with a mathematical model of the light path for a confocal microscope and detection
electronics, this yielded an excellent approximation of the fluorescence emission.
They used the method to characterize
the performance of two inverted confocal microscopes made by Carl Zeiss Inc. of
Thornwood, N.Y., each outfitted with a 40x, 1.3-NA oil-immersion objective lens,
a dichroic mirror and an emission filter (they varied these to determine how they
affected the efficiency). They acquired images with either a Hamamatsu photomultiplier
tube or the Meta detector that came standard with the microscopes.
They knew the intensity of the light
from the source and, based on the distribution of pixel intensity, determined the
number of photons that contributed to the acquired image. They calculated the efficiency
by dividing the former by the latter, and showed that it fluctuated with the different
mirrors and filters. The relative efficiency was 1.00 with an 80/20 neutral mirror,
1.16 with an HFT458 filter and 0.93 with an HFT458/561 filter. When they switched
to a 63x, 1.4-NA objective, the efficiency was 0.84.
This technique enables comparison of
a microscope’s performance under a number of other configurations and settings,
including pinhole size, detector gain and pixel dwell time. Indeed, experiments
with various settings yielded a range of findings, some confirming existing assumptions,
others providing new insights.
The scientists noted, for example, that the ratio
of the amplification noise to the gain was always 1:4. This told them that increasing
the gain would not produce more efficiency. The other insight is more interesting,
It is well-known that one can capture
a very large range of intensities within a single image because of the high dynamic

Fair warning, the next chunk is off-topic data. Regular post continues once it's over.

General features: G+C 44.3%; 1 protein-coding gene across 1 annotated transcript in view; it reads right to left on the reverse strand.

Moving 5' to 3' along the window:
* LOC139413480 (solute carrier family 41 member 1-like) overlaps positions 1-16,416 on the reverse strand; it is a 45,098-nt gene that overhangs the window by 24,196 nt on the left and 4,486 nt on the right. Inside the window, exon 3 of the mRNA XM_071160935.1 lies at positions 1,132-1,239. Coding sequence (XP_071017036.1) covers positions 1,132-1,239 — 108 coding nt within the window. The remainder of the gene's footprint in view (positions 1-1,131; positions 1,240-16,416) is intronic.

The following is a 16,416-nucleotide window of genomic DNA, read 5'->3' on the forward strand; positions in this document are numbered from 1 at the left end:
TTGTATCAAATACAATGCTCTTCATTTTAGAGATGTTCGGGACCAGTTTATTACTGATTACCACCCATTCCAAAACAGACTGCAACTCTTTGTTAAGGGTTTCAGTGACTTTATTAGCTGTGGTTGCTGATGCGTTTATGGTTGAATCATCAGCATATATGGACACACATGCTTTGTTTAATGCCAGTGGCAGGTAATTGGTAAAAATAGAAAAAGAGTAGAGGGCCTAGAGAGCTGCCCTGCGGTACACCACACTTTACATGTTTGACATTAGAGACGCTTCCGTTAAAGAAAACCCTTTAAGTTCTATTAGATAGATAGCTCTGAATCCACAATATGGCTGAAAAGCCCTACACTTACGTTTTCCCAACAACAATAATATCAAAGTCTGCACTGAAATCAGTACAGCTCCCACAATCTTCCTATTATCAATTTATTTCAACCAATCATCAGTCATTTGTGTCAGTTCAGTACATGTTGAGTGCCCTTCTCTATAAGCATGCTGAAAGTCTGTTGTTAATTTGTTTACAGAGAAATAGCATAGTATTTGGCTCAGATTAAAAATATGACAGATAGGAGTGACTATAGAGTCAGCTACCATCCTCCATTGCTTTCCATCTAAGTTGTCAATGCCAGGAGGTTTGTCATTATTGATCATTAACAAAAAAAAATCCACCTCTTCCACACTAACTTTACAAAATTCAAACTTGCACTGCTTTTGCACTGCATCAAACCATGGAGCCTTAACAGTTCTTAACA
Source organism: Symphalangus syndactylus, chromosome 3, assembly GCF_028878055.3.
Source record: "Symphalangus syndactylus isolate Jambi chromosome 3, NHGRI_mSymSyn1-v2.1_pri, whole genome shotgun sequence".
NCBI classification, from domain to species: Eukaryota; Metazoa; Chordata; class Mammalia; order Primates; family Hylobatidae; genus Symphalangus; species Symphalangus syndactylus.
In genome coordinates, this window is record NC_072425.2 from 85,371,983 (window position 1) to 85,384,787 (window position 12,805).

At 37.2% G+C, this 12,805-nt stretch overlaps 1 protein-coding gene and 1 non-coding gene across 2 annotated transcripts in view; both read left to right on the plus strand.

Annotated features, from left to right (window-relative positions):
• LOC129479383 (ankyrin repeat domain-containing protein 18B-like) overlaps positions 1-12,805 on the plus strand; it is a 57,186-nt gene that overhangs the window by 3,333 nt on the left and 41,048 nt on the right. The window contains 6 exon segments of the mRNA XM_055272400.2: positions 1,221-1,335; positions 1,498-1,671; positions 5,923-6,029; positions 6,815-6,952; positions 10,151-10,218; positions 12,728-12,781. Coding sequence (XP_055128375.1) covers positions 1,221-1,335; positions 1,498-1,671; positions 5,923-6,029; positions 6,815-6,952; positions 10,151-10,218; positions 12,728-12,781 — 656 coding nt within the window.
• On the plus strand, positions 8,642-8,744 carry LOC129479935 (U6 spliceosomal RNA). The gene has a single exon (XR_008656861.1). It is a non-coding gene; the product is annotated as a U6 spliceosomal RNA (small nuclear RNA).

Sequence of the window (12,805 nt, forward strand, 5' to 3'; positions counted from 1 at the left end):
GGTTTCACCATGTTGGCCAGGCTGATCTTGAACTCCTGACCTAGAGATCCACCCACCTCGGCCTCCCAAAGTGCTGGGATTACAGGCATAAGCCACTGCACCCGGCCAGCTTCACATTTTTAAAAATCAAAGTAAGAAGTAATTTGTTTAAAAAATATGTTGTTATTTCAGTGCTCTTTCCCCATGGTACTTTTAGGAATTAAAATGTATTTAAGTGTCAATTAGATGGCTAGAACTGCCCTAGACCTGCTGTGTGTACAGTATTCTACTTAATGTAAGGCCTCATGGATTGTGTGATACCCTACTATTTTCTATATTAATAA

range of the digital image. However, because the achievable dynamic range is drastically
reduced by the amplification noise, it is desirable to decrease this noise. “So
how does one do that?,” he asked. “Well, since the noise is proportional
to the gain, reducing the noise can be achieved by reducing the gain.”
The absolute measurements of detection
efficiency also provide quantitative measurements of biological samples as opposed
to the relative measurements more commonly performed with today’s microscopes.
Thus, they contribute to significant advances in high-throughput imaging, for example,
or in vivo fluorescence imaging of protein dynamics.
All of which is good news for the Lockett
lab, which is generally interested in developing and using quantitative microscopy
to understand both intracellular and intercellular processes.
Currently, the investigators are using
laser scanning confocal microscopy to understand the dynamics and interactions
of proteins in living cells by measuring ensembles of single fluorescently labeled
molecules. This requires detecting the molecules many times over, with the accuracy
of the results increasing with the number of times the measurements are performed.
“Thus, it is vital to operate the microscopes at maximum detection efficiency,”
The researchers also are performing
quantitative comparisons of fluorescence from samples imaged in various sessions
and on various microscopes. Such comparisons are possible only when the absolute
detection efficiency of the microscopes is known.
As for the method itself, Lockett noted
that it could be extended to include multiple LEDs in the light source, allowing
measurements at different wavelengths. This would provide for comparison of a microscope’s
performance with different fluorescent dyes, for example.